I’m a guest in this house where I serve as an au pair. I’m a guest in this city and in this country. And though I may be a hell-raising liberal, I’m still from the south where manners matter.
Being a guest in another country is more than just minding your manners. It’s a matter of humility- making yourself a listener instead of a speaker. In America, I feel plugged into the very heart of the culture around me. The opinions and arguments I have and make matter in some substantial way. My American voice is welcome and expected to imprint itself on the landscape around me.
But in China well… no one wanted me to come to China. No one ever wants tourists; maybe their money but not the tourists themselves. I mean, let’s not pretend that tourists aren’t universally awful and I say that as someone who can reasonably be called a constant tourist. We’re bumbling around like curious sumo wrestlers wearing tutus at the ballet. We don’t fit, we want to fit, and everyone is a little uncomfortable.
Some mysterious (to me) tenant of Chinese traditional medicine and culture is the belief that it is good for your body to be hot and it is bad to be cold. This manifests in a million ways: drinking hot water all year long, not using the air conditioner during a baby’s first month, not drinking cold water with your meal. The list goes on and on.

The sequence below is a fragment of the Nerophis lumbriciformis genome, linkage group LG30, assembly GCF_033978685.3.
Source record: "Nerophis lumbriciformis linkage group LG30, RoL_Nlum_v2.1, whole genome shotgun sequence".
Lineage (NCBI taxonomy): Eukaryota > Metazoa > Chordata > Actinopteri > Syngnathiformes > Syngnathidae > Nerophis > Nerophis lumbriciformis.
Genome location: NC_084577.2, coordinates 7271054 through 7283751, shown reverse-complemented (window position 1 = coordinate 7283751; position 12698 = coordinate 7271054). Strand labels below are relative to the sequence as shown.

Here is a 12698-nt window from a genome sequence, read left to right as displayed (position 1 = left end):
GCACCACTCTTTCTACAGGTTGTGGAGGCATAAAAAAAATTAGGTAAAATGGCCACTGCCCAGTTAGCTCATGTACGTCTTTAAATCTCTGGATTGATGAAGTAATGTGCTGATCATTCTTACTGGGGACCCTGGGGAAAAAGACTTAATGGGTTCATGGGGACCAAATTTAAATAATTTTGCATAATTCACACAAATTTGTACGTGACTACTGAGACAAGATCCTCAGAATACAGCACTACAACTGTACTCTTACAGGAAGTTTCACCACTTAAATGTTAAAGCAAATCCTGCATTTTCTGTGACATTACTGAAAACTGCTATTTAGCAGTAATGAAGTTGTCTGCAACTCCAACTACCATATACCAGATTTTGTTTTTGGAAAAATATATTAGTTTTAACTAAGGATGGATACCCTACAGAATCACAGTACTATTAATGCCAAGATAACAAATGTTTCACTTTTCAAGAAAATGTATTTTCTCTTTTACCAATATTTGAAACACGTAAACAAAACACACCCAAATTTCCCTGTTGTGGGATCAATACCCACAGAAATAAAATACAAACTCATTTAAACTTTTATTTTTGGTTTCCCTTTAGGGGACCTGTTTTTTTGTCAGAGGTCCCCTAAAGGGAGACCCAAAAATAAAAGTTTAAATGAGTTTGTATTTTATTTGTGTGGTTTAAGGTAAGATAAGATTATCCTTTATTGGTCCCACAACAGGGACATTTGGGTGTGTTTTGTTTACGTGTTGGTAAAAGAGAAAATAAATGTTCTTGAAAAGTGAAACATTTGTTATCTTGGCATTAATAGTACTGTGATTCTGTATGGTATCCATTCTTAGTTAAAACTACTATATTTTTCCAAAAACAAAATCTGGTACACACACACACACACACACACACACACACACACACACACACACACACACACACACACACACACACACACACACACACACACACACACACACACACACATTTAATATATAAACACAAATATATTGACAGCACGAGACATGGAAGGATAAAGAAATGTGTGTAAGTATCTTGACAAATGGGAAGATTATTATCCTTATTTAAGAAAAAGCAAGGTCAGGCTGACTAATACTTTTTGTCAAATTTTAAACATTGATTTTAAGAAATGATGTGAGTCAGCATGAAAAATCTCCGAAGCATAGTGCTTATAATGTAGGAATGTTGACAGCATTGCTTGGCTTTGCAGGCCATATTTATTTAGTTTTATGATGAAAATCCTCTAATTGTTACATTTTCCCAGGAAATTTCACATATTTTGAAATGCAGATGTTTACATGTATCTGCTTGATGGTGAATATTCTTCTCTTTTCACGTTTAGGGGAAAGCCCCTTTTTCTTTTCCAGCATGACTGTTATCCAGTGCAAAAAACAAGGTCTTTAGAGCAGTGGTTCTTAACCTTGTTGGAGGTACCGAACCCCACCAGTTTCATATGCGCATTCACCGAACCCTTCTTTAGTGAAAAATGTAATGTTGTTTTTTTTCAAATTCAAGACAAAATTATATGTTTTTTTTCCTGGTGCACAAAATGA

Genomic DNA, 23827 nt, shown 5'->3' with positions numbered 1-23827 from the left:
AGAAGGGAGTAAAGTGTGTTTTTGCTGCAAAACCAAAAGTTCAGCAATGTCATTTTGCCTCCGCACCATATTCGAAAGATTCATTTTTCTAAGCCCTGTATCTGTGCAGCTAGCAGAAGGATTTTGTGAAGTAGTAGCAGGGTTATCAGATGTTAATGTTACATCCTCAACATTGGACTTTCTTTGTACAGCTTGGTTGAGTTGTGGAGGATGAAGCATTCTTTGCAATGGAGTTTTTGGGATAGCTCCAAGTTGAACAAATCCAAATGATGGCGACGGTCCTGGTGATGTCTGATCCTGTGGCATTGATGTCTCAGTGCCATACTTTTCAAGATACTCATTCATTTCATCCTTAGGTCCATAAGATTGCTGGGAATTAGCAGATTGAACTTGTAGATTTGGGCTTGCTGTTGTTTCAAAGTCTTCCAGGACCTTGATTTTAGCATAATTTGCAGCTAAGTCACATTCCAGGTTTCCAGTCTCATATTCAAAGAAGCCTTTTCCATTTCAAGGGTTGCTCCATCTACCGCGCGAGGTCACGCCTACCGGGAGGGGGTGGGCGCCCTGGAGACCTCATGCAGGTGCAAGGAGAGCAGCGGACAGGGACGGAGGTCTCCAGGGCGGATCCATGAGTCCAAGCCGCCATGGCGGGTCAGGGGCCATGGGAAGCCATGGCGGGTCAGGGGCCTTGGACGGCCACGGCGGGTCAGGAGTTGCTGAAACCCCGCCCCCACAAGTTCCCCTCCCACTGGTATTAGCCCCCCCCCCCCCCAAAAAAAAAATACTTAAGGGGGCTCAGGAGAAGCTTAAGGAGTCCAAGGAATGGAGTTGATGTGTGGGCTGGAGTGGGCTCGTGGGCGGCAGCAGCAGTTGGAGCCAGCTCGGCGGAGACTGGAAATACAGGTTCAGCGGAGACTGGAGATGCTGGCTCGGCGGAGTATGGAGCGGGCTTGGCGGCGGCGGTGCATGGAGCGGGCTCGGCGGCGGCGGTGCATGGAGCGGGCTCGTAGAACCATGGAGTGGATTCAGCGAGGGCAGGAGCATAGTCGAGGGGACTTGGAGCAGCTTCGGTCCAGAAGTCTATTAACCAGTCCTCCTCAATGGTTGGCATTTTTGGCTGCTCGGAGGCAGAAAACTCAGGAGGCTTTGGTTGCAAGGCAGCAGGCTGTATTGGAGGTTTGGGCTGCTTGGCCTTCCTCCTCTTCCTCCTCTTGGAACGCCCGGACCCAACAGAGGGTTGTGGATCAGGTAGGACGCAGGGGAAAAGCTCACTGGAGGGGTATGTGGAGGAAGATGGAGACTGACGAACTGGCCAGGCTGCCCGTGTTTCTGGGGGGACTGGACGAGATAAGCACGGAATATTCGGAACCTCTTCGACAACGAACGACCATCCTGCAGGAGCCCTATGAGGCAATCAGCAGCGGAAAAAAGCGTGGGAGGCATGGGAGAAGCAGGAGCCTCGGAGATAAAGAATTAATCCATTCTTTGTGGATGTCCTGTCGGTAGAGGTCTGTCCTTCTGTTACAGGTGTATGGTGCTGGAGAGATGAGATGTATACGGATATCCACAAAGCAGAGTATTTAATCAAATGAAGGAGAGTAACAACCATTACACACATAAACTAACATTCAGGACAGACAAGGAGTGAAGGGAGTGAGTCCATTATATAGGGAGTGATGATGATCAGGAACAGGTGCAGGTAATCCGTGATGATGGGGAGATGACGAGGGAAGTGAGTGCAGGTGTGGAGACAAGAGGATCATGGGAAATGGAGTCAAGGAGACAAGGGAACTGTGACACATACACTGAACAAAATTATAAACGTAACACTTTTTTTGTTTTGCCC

I knew this and had spoken about this phenomenon with other laowai friends in Beijing. Being faced with this constant, grating heat should have been expected. Respecting the cultural norms of this new family was part of being a good guest. I had to acknowledge that the threshold for acceptable heat was just higher here in China. Eventually communicating to my host family the problem I was having was also a part of being a good guest.
This seems to hold true for most problems or discomforts I face here in China. I don’t love being called meinu, the general name for all young women. It literally translates to ‘beautiful girl’ and that’s just not something I’d be ok with in America. But I’m not in America and that isn’t the hill I want to die on. I don’t want to put my elbows out and force my way onto the subway during rush hour. In my mind, it’s horribly rude and, truly, outside of China, it is. But here, a certain amount of aggression is just part of getting around. And that’s ok. I don’t want to see people eating fertilized duck eggs but it’s not something I can feasibly waste time being upset about.
Every minor and major inconvenience you face while abroad must be filtered through this idea: you are a guest. This doesn’t necessarily mean that things are morally relative. All the things that make me liberal or a feminist or a vegetarian still hold true. But those things are true of me as an American with my specific background and cultural experience. Outside of the culture that fostered my beliefs, it’s imperative to remain open and receptive.
When you travel abroad you will come across moments (probably many) that are distinctly uncomfortable but these are the moments we grow in. When people come back and they speak about being changed, these are the times they did the changing. We change by listening to, respecting, and sympathizing with perspectives wildly different from our own. Without humility, you run the risk of missing out on the best part of discovering the world- discovering yourself in it.